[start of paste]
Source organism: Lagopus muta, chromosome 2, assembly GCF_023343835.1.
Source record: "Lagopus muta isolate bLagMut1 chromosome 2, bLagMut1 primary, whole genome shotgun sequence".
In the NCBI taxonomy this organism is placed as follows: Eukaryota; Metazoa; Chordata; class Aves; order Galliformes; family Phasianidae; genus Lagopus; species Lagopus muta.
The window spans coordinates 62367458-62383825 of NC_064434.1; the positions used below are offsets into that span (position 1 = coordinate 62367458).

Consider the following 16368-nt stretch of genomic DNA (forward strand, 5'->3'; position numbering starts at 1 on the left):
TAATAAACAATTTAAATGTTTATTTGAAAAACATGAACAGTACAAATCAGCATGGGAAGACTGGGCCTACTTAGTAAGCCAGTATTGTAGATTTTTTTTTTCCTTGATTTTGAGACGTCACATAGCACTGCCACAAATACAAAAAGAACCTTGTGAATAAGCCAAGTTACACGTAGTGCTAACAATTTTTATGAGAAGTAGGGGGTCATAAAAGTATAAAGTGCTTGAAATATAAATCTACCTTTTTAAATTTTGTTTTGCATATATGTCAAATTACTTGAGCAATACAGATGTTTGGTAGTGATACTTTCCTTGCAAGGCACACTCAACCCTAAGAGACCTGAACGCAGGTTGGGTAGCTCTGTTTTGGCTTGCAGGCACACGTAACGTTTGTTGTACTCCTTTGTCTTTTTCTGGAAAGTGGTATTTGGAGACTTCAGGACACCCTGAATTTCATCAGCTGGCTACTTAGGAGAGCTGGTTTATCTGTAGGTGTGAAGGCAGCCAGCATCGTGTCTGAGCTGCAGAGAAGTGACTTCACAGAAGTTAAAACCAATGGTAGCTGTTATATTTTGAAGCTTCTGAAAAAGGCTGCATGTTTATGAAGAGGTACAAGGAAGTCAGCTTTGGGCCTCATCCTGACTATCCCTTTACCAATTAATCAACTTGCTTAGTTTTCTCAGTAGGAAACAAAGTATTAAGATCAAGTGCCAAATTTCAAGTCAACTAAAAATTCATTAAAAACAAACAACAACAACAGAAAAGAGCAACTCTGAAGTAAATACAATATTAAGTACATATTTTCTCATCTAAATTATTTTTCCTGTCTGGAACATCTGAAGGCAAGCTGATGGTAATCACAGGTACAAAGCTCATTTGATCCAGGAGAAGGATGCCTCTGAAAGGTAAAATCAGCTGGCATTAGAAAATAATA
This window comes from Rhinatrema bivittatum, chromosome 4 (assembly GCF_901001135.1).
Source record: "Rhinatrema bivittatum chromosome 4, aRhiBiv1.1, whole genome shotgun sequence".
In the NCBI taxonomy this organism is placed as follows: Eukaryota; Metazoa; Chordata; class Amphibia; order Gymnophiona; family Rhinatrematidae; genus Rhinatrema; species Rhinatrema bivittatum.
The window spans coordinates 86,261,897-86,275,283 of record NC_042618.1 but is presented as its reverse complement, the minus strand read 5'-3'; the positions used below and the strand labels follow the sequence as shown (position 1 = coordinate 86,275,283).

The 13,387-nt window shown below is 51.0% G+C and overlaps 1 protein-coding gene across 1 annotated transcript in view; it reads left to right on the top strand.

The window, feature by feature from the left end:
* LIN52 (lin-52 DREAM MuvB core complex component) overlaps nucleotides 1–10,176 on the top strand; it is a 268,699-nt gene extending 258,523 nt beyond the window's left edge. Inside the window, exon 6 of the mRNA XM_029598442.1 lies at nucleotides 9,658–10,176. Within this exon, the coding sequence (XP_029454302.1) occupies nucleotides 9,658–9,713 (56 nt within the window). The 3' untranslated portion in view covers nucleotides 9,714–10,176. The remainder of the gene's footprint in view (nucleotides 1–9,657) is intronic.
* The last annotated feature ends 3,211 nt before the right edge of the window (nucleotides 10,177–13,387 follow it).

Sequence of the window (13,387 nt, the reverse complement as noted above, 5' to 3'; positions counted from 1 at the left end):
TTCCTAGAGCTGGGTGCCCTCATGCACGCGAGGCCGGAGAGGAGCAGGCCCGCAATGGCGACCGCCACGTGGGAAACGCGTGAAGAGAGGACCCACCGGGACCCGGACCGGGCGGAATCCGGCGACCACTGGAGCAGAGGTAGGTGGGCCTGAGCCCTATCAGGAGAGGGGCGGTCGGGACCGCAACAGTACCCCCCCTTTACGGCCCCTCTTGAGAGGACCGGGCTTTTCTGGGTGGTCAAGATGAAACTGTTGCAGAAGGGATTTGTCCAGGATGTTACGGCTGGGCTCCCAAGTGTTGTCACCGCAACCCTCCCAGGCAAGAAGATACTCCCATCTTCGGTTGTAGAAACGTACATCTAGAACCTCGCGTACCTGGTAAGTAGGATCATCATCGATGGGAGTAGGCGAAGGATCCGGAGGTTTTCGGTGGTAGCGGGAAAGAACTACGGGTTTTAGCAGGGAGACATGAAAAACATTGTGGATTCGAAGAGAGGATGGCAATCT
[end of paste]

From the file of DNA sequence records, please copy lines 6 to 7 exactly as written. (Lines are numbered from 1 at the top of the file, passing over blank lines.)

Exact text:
TAATAAACAATTTAAATGTTTATTTGAAAAACATGAACAGTACAAATCAGCATGGGAAGACTGGGCCTACTTAGTAAGCCAGTATTGTAGATTTTTTTTTTCCTTGATTTTGAGACGTCACATAGCACTGCCACAAATACAAAAAGAACCTTGTGAATAAGCCAAGTTACACGTAGTGCTAACAATTTTTATGAGAAGTAGGGGGTCATAAAAGTATAAAGTGCTTGAAATATAAATCTACCTTTTTAAATTTTGTTTTGCATATATGTCAAATTACTTGAGCAATACAGATGTTTGGTAGTGATACTTTCCTTGCAAGGCACACTCAACCCTAAGAGACCTGAACGCAGGTTGGGTAGCTCTGTTTTGGCTTGCAGGCACACGTAACGTTTGTTGTACTCCTTTGTCTTTTTCTGGAAAGTGGTATTTGGAGACTTCAGGACACCCTGAATTTCATCAGCTGGCTACTTAGGAGAGCTGGTTTATCTGTAGGTGTGAAGGCAGCCAGCATCGTGTCTGAGCTGCAGAGAAGTGACTTCACAGAAGTTAAAACCAATGGTAGCTGTTATATTTTGAAGCTTCTGAAAAAGGCTGCATGTTTATGAAGAGGTACAAGGAAGTCAGCTTTGGGCCTCATCCTGACTATCCCTTTACCAATTAATCAACTTGCTTAGTTTTCTCAGTAGGAAACAAAGTATTAAGATCAAGTGCCAAATTTCAAGTCAACTAAAAATTCATTAAAAACAAACAACAACAACAGAAAAGAGCAACTCTGAAGTAAATACAATATTAAGTACATATTTTCTCATCTAAATTATTTTTCCTGTCTGGAACATCTGAAGGCAAGCTGATGGTAATCACAGGTACAAAGCTCATTTGATCCAGGAGAAGGATGCCTCTGAAAGGTAAAATCAGCTGGCATTAGAAAATAATA
This window comes from Rhinatrema bivittatum, chromosome 4 (assembly GCF_901001135.1).